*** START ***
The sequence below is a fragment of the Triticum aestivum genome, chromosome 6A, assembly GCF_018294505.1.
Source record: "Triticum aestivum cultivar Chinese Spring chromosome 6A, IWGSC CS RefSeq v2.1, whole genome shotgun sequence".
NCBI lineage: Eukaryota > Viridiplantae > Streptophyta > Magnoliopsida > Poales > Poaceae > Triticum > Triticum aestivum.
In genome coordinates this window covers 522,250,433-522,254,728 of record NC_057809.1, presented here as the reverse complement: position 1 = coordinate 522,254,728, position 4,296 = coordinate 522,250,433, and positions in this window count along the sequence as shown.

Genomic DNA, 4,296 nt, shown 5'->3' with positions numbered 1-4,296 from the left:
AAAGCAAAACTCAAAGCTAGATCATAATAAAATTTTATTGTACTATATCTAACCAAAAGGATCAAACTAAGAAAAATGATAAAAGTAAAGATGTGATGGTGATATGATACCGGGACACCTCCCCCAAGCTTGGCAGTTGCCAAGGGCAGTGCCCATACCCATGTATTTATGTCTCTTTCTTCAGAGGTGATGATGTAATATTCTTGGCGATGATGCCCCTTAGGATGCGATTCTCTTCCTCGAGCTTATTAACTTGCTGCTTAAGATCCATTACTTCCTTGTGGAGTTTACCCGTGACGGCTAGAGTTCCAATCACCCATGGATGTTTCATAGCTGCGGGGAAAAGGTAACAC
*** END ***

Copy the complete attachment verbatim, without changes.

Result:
The sequence below is a fragment of the Triticum aestivum genome, chromosome 6A, assembly GCF_018294505.1.
Source record: "Triticum aestivum cultivar Chinese Spring chromosome 6A, IWGSC CS RefSeq v2.1, whole genome shotgun sequence".
NCBI lineage: Eukaryota > Viridiplantae > Streptophyta > Magnoliopsida > Poales > Poaceae > Triticum > Triticum aestivum.
In genome coordinates this window covers 522,250,433-522,254,728 of record NC_057809.1, presented here as the reverse complement: position 1 = coordinate 522,254,728, position 4,296 = coordinate 522,250,433, and positions in this window count along the sequence as shown.

Genomic DNA, 4,296 nt, shown 5'->3' with positions numbered 1-4,296 from the left:
AAAGCAAAACTCAAAGCTAGATCATAATAAAATTTTATTGTACTATATCTAACCAAAAGGATCAAACTAAGAAAAATGATAAAAGTAAAGATGTGATGGTGATATGATACCGGGACACCTCCCCCAAGCTTGGCAGTTGCCAAGGGCAGTGCCCATACCCATGTATTTATGTCTCTTTCTTCAGAGGTGATGATGTAATATTCTTGGCGATGATGCCCCTTAGGATGCGATTCTCTTCCTCGAGCTTATTAACTTGCTGCTTAAGATCCATTACTTCCTTGTGGAGTTTACCCGTGACGGCTAGAGTTCCAATCACCCATGGATGTTTCATAGCTGCGGGGAAAAGGTAACAC